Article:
I think the question becomes, in this case (the magazine cover), "is the child being hurt?" Not physically, obviously, but psychologically? Is making a three year old pose like that with his mother in front of cameras and then having it splashed all over the world good for the child? Or is it a form of mental abuse? I've seen several articles out there asking those questions, and I think they are valid questions to ask.

Let me give another scenario. Attachment parenting (I read Prancer's link from a few pages ago) advocates joint baths. If this picture was of a father and a three year old girl bathing together, how would people react to that?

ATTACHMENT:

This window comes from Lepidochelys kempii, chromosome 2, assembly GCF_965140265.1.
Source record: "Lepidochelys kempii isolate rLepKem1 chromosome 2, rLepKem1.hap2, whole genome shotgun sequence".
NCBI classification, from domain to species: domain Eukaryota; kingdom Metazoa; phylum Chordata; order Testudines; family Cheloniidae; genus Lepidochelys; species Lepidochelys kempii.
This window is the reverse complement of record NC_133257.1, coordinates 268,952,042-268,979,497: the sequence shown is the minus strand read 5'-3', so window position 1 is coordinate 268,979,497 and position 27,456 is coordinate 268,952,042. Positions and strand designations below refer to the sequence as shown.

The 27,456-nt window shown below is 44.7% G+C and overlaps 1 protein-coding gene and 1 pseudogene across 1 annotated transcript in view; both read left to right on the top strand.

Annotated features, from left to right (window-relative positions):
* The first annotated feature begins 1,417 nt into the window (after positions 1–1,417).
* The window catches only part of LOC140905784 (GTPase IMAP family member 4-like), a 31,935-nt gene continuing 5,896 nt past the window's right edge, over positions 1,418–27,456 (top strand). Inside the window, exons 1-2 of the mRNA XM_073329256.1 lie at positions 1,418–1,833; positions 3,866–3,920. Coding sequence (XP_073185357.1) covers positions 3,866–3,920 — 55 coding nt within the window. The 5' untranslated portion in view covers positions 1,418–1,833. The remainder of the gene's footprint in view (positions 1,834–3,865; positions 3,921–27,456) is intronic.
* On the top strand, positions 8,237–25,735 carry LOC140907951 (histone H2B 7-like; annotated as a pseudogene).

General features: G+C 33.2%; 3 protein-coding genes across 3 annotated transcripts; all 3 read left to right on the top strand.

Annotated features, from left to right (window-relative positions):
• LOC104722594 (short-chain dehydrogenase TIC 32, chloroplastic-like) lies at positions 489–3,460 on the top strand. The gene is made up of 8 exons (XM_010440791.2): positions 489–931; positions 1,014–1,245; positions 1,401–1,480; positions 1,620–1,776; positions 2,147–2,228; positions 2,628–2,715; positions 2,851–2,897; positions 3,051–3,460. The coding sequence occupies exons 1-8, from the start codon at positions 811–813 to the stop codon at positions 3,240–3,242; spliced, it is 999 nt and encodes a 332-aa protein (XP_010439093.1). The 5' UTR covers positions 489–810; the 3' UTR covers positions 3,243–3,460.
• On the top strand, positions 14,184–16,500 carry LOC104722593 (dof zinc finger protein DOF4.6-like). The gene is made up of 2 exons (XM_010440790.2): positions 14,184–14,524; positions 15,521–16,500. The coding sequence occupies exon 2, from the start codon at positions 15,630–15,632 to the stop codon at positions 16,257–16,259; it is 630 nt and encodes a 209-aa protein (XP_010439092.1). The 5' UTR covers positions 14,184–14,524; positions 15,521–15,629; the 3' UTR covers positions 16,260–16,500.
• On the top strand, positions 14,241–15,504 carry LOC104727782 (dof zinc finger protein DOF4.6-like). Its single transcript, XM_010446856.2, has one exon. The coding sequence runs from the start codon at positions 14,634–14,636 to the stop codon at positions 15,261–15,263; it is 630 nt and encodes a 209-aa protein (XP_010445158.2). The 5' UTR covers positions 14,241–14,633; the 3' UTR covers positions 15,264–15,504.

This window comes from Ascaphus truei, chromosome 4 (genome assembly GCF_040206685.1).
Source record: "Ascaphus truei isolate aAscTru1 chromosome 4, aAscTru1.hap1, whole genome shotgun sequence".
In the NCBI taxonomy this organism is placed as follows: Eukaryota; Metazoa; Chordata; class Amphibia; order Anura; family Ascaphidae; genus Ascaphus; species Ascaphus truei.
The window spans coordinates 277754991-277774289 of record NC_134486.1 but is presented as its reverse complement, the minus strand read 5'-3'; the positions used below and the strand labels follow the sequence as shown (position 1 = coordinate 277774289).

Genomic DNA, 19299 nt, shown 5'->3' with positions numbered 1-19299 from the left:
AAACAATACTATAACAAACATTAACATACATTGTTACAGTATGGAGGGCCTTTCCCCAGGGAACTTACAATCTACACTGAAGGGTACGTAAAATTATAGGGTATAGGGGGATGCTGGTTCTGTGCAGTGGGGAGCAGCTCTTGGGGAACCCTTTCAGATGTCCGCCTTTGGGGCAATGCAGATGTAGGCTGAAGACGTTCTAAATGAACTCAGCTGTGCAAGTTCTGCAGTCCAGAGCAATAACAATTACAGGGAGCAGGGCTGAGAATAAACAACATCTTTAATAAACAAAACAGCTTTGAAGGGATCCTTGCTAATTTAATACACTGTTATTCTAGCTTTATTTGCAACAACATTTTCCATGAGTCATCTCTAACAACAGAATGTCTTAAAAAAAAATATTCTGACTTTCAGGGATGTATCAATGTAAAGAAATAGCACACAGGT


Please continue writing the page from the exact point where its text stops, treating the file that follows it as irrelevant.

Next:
Are you judging the picture or the act? From your original post, I assumed you were judging the act and that is what I as referring to in my post. I think the photo is exploitative and is only on the cover for shock value. I think the act is fine if that is what the child and the mother want. Again I ask, excluding the photo, why the need to judge mothers on what they do? Why not support them? I hate this whole "you must do this mentality." Why scare new mothers like that?

Prancer
05-11-2012, 05:45 PM
I think that we are, in part, what our parents make us. It's an important but not the only contributing factor.

Yes. Did I say parents were irrelevant?


But I'm not sure that's connected to some of the parenting wars that spring up when kids are younger than pre-school age. At least not directly.